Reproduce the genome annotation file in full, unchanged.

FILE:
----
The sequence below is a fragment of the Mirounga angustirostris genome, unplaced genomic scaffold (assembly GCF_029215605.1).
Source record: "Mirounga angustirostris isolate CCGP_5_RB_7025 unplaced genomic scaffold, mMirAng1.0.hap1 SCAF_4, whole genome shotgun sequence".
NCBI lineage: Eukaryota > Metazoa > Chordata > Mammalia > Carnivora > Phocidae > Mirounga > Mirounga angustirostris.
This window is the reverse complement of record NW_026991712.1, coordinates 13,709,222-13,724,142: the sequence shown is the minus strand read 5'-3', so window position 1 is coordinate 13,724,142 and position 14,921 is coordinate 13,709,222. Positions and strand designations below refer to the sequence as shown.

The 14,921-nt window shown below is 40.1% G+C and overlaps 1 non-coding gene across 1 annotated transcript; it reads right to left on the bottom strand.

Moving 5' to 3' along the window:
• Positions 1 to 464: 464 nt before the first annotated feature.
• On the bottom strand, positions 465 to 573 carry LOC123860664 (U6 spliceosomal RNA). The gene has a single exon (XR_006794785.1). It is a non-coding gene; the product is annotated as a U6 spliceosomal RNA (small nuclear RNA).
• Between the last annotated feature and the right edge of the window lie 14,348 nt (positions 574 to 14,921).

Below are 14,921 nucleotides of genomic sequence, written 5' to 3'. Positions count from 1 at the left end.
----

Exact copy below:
The sequence below is a fragment of the Mirounga angustirostris genome, unplaced genomic scaffold (assembly GCF_029215605.1).
Source record: "Mirounga angustirostris isolate CCGP_5_RB_7025 unplaced genomic scaffold, mMirAng1.0.hap1 SCAF_4, whole genome shotgun sequence".
NCBI lineage: Eukaryota > Metazoa > Chordata > Mammalia > Carnivora > Phocidae > Mirounga > Mirounga angustirostris.
This window is the reverse complement of record NW_026991712.1, coordinates 13,709,222-13,724,142: the sequence shown is the minus strand read 5'-3', so window position 1 is coordinate 13,724,142 and position 14,921 is coordinate 13,709,222. Positions and strand designations below refer to the sequence as shown.

The 14,921-nt window shown below is 40.1% G+C and overlaps 1 non-coding gene across 1 annotated transcript; it reads right to left on the bottom strand.

Moving 5' to 3' along the window:
• Positions 1 to 464: 464 nt before the first annotated feature.
• On the bottom strand, positions 465 to 573 carry LOC123860664 (U6 spliceosomal RNA). The gene has a single exon (XR_006794785.1). It is a non-coding gene; the product is annotated as a U6 spliceosomal RNA (small nuclear RNA).
• Between the last annotated feature and the right edge of the window lie 14,348 nt (positions 574 to 14,921).

Below are 14,921 nucleotides of genomic sequence, written 5' to 3'. Positions count from 1 at the left end.